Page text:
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cultural capitalwealth in the form of knowledge or ideas, which legitimate the maintenance of status and power.
As proposed by BOURDIEU in particular, the notion of cultural capital extends the Marxist idea of economic capital. It is suggested that possessors of this form of capital exert considerable power over other groups, using it to gain preferred occupational positions and to legitimate their claims to a greater share of economic capital. Thus a dominant class has the symbols (language, culture and artefacts) through which it can establish HEGEMONY. Bourdieu argues that the school, through the mechanism of awarding of certificates and diplomas, is a key institution by which the established order is maintained. The language, values, assumptions and models of success and failure adopted within schools are those of the dominant group. Thus, success in the educational system is largely dictated by the extent to which individuals have absorbed the dominant culture, and by how much cultural capital is shared by the dominant group, thus ideologically legitimating the existing social order.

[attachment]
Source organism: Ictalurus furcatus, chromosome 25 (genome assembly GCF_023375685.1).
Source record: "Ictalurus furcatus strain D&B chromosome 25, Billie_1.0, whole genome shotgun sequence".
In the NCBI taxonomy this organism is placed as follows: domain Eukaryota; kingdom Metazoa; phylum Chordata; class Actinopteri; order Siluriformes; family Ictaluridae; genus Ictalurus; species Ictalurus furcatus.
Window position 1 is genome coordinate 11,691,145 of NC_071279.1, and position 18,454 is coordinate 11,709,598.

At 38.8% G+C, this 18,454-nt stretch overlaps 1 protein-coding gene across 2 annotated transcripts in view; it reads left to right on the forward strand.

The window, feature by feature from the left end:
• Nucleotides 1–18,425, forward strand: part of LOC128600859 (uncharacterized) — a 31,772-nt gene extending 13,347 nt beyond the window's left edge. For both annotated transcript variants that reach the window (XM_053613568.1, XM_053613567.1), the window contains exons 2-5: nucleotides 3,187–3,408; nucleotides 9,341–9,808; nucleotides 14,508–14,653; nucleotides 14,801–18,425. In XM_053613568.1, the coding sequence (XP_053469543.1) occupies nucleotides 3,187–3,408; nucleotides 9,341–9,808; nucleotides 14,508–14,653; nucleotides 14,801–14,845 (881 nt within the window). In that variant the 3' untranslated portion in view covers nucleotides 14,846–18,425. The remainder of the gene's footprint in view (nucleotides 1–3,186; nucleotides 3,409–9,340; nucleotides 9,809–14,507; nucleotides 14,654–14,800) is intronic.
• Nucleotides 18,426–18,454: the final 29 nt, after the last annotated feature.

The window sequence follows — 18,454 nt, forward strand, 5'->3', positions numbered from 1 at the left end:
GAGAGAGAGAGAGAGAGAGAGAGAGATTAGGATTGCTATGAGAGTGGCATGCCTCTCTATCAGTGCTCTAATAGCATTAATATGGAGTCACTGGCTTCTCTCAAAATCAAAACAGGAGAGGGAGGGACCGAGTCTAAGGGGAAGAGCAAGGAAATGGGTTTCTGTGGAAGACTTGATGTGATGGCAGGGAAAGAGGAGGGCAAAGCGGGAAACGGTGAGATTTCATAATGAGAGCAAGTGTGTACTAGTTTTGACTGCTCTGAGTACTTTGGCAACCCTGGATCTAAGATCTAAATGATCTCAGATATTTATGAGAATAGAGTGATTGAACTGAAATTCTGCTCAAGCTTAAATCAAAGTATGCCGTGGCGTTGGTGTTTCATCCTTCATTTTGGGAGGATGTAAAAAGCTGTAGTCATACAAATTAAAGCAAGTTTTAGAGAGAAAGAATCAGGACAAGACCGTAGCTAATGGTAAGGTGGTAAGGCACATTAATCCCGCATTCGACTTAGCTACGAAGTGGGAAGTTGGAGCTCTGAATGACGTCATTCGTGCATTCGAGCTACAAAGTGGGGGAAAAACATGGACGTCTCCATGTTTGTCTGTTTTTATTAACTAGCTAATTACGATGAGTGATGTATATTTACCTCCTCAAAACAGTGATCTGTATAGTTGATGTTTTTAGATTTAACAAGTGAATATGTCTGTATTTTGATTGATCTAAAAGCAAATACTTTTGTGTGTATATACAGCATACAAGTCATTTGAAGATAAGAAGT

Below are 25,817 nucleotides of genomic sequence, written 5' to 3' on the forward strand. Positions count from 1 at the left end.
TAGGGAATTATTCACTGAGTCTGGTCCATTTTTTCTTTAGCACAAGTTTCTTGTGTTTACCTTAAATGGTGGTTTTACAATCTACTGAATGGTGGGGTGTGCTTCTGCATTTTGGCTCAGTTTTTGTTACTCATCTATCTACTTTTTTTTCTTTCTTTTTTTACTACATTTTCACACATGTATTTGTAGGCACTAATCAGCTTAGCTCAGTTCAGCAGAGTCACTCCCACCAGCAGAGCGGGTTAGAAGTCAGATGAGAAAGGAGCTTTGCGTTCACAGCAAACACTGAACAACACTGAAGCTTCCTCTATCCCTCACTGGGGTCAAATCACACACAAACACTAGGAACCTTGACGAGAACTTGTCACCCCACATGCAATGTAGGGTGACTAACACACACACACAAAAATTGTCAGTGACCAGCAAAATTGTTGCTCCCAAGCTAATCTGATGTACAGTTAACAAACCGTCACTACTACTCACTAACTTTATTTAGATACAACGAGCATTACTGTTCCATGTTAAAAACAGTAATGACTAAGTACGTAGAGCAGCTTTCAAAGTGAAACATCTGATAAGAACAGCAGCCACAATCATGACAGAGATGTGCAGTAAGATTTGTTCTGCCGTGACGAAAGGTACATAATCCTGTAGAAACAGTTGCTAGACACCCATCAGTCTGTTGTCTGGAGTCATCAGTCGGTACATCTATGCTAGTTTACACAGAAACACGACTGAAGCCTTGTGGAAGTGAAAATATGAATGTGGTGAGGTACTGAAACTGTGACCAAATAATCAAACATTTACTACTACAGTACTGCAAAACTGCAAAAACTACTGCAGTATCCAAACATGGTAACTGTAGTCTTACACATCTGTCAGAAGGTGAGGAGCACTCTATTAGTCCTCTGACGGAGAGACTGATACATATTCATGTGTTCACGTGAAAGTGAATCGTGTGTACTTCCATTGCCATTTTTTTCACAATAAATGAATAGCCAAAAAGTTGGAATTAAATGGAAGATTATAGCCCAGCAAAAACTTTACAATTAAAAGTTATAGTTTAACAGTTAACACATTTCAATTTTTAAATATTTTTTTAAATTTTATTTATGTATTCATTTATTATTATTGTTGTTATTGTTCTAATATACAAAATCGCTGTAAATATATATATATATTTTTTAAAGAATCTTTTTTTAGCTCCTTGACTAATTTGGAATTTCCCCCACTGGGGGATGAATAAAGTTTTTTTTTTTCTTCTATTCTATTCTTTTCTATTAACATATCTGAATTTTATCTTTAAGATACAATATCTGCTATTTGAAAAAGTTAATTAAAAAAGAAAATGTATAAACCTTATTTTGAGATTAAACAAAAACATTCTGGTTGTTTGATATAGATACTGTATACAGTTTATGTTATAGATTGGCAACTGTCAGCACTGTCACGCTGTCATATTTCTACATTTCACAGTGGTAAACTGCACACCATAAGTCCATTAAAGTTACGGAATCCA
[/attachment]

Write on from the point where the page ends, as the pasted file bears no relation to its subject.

It is, in part, as a result of the operation of cultural capital that the working class are often upstaged in the competition for educational and occupational honours. This is because not only does cultural capital bring inherent advantages in learning, etc, but it is also possibly a factor leading to an undervaluation of formal qualifications, credentialled skills, etc, and a preference for more loosely defined ‘social characteristics’ by some employers, e.g. a preference for middle-class graduates from élite institutions, even when they possess inferior formal qualifications.
The concept of cultural capital involves a view of the advantages of human capital that differs from the main alternative theory the HUMAN CAPITAL theory (see also INTELLIGENCE). It is complementary to a further alternative to human capital theory i.e. screening theory, which has some shared features and some differences of emphasis -see SCREENING. Compare also FUNCTIONALIST THEORY OF SOCIAL STRATIFICATION.